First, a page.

Welcome to Coastal Observer

Photo galleries
Send a Letter
Local Events
Ad Specs


On thin ice: Touted storm brings coastal living to a standstill

By From staff reports
Coastal Observer

Alex Baumert left her apartment at dawn and headed to North Litchfield. She’s from Indiana, but came to the area after college because this is where her family vacations.

“I think I brought it with me,” she said as she surveyed the snow on the beach. She snapped pictures to send to her family.

Baumert was one of the few people on the road Wednesday morning following an ice and snow storm that caused Gov. Nikki Haley to declare a state of emergency.

Midway Fire and Rescue and Santee Cooper had additional staff on hand to deal with any potential emergencies caused by limbs breaking under the weight of ice and taking down power lines.

Chief Doug Eggiman of Midway Fire and Rescue said Georgetown County was lucky that it did not receive the amount of freezing rain in the forecast. “That would have been the most in my 28 years here,” he said.

Eggiman said people took the warnings about the storm seriously. Midway did not respond to a single traffic accident on Tuesday night, he said. “There was not a lot of traffic on the roads,” he said. “That made our job a lot easier.”

Its first call to a downed power line came Wednesday morning in the Litchfield Country Club area.

Pawleys Island Police were prepared to close the causeways to the island, but the need never arose, Chief Mike Fanning said.

“DOT came through and sanded them Tuesday around 4,” he said. “DOT came through for us.”

Police spent a quiet night. The traffic cameras installed last year showed that the first vehicle didn’t come onto the island until 6 a.m. Wednesday, Fanning said.

“We didn’t do much out of the ordinary,” he said.

Fanning did take time to send a Twitter message to Jim Cantore, the reporter for the Weather Channel, who was in Charleston, inviting him to ride out the storm at Pawleys Island. Cantore politely declined.

Eggiman recalled the last snow storm to hit the area. “There wasn’t quite as much advance notice,” he said, “and we ran a dozen calls in 45 minutes. Almost all of them were traffic accidents.”

Midway brought in personnel to staff an extra ambulance and fire crew. “We recognize that our response will be delayed,” Eggiman said. “We have to be extra careful and take it slow driving a 40,000-pound firetruck. It won’t do anybody any good if it doesn’t make it to the scene.”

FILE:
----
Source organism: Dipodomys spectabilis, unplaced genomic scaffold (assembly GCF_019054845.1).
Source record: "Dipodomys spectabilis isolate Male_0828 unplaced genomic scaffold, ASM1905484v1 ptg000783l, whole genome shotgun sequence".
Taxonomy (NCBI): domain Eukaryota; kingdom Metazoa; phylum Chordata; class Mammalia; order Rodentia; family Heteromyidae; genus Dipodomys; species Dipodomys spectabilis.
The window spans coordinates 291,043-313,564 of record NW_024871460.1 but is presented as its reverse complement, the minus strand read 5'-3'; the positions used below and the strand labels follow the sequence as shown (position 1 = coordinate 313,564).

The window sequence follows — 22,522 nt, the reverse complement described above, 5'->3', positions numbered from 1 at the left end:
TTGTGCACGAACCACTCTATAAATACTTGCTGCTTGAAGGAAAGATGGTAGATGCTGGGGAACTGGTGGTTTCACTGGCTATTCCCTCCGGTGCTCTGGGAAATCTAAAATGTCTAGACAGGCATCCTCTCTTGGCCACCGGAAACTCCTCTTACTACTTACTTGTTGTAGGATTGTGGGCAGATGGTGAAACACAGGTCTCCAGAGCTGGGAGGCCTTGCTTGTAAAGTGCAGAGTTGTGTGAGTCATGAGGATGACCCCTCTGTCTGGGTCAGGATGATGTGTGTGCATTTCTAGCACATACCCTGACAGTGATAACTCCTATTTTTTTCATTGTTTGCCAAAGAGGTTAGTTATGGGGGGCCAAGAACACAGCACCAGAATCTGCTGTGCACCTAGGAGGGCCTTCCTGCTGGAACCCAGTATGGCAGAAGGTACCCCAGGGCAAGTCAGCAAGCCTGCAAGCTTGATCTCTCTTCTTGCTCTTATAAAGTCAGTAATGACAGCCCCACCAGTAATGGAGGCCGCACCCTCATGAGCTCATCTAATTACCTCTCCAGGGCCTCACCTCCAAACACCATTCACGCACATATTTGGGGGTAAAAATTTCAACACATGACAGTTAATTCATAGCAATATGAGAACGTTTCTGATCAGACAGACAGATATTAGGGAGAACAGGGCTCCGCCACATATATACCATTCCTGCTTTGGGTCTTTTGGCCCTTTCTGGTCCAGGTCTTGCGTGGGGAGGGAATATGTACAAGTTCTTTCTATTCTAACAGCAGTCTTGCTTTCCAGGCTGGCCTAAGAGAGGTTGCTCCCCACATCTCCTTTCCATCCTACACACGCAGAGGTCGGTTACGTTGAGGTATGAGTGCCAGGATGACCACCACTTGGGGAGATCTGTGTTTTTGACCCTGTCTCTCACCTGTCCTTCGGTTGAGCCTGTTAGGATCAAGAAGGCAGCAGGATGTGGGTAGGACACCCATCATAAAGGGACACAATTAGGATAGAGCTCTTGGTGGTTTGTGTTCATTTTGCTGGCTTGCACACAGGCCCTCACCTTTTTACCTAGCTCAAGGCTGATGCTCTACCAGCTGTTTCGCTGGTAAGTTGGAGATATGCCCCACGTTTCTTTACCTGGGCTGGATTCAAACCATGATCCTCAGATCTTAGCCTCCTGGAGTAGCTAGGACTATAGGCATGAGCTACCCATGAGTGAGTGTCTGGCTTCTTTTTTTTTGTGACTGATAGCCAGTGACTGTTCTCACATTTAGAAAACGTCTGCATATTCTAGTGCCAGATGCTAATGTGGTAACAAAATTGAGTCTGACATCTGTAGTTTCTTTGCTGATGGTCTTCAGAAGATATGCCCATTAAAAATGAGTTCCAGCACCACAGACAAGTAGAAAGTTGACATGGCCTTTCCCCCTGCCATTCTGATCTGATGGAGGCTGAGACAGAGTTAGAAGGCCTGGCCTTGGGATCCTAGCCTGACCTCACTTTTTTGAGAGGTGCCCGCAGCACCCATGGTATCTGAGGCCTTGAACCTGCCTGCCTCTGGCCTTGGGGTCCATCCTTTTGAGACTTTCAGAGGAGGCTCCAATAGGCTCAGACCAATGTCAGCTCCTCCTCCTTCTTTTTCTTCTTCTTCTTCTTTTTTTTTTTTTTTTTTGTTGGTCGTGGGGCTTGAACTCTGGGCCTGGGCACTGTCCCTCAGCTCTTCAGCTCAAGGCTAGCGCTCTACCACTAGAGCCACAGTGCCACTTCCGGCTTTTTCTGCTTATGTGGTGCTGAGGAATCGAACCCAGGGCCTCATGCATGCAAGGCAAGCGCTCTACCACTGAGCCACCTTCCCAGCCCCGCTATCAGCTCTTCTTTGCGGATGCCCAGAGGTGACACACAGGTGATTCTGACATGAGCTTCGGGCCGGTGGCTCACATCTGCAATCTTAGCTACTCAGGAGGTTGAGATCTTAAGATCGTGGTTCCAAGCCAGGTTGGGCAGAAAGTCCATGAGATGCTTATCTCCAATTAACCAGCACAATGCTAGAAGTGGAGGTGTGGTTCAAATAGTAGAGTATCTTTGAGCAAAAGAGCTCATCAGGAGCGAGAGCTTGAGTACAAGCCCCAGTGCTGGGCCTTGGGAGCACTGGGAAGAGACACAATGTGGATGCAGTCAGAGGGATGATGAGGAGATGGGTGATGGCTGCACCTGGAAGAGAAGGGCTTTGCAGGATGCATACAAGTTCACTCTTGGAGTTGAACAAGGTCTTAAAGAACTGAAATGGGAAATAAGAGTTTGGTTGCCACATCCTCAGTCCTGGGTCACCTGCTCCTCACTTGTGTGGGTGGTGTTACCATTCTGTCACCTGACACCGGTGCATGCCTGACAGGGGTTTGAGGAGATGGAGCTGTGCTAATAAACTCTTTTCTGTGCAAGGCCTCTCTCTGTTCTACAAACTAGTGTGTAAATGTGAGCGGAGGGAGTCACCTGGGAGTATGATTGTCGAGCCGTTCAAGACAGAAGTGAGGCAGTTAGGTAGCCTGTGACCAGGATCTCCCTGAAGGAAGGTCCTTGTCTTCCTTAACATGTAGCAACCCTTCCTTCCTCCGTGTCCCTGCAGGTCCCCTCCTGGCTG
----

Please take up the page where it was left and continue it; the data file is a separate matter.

With one more cold night tonight before a weekend thaw, Eggiman cautioned people about using kerosene heaters. “People try for a little extra heat and don’t take precautions,” he said. “They are not well ventilated, and we end up running fires or carbon monoxide related emergencies. We are still concerned about power outages and people using candles. I’ve seen and heard some pretty inventive arrangements that don’t work out as planned.”

He said the thaw could also produce bursting pipes in homes. Fire crews answered 11 such calls last weekend.

Georgetown County School Superintendent Randy Dozier toured the roads Wednesday morning as he tried to decide whether students and staff would have a third day off. The Waccamaw River bridge still had ice, and he was concerned that it would freeze overnight.

“I can never win these,” he said of the decision to close schools. “I don’t want to put anybody at risk.”

The decision to close schools on Tuesday was made because the Monday forecast called for freezing rain to begin around 5 the next morning. Dozier said he had planned on an early closing up to that point.

“It’s the city and the county, Highway Patrol, there’s a lot of people that sit in on those meetings,” he said.

After watching officials in Atlanta explain why children had to spend the night at school, Dozier said he didn’t regret his decision.

“We can make up the time, but we can’t make up for somebody being hurt,” he said.

Feb. 18 will now be a school day instead of part of the President’s Day weekend. Two half days at the end of the school year will become full days, Dozier said.

Santee Cooper’s call center will be open until the wintry weather passes and all power is restored. Work crews will rotate continuously in order to respond to power outages. “The ice and the freezing rain cause more problems with our power lines, so we kept that in mind and we staffed accordingly,” Santee Cooper public relations specialist Susan Mungo said. “So we feel like we are ready in the event of power outages and we are staffed and ready to go and get power restored as quickly as possible.”

Crews are preparing now for upcoming shifts and storm-related repairs, if needed. We also have contract repair and tree crews coming in from Florida and Louisiana to help in storm repairs. Crews will address any needed repairs as soon as it is safe to send them out.

Mungo advised Santee Cooper customers to reduce electricity use, especially during peak use hours between 6 and 9 a.m. and 5 and 8 p.m.

Report power outages to Santee Cooper by calling 1-888-769-7688, or going online at santeecooper.com. There you will also find a link to chat with representatives.

[E-Mail Article To a Friend]

Buy Photo Reprints

ˆ€© 2014 Coastal Observer
Home | Photos | Obits | Classifieds | Local Events | Ad Specs | Subscribe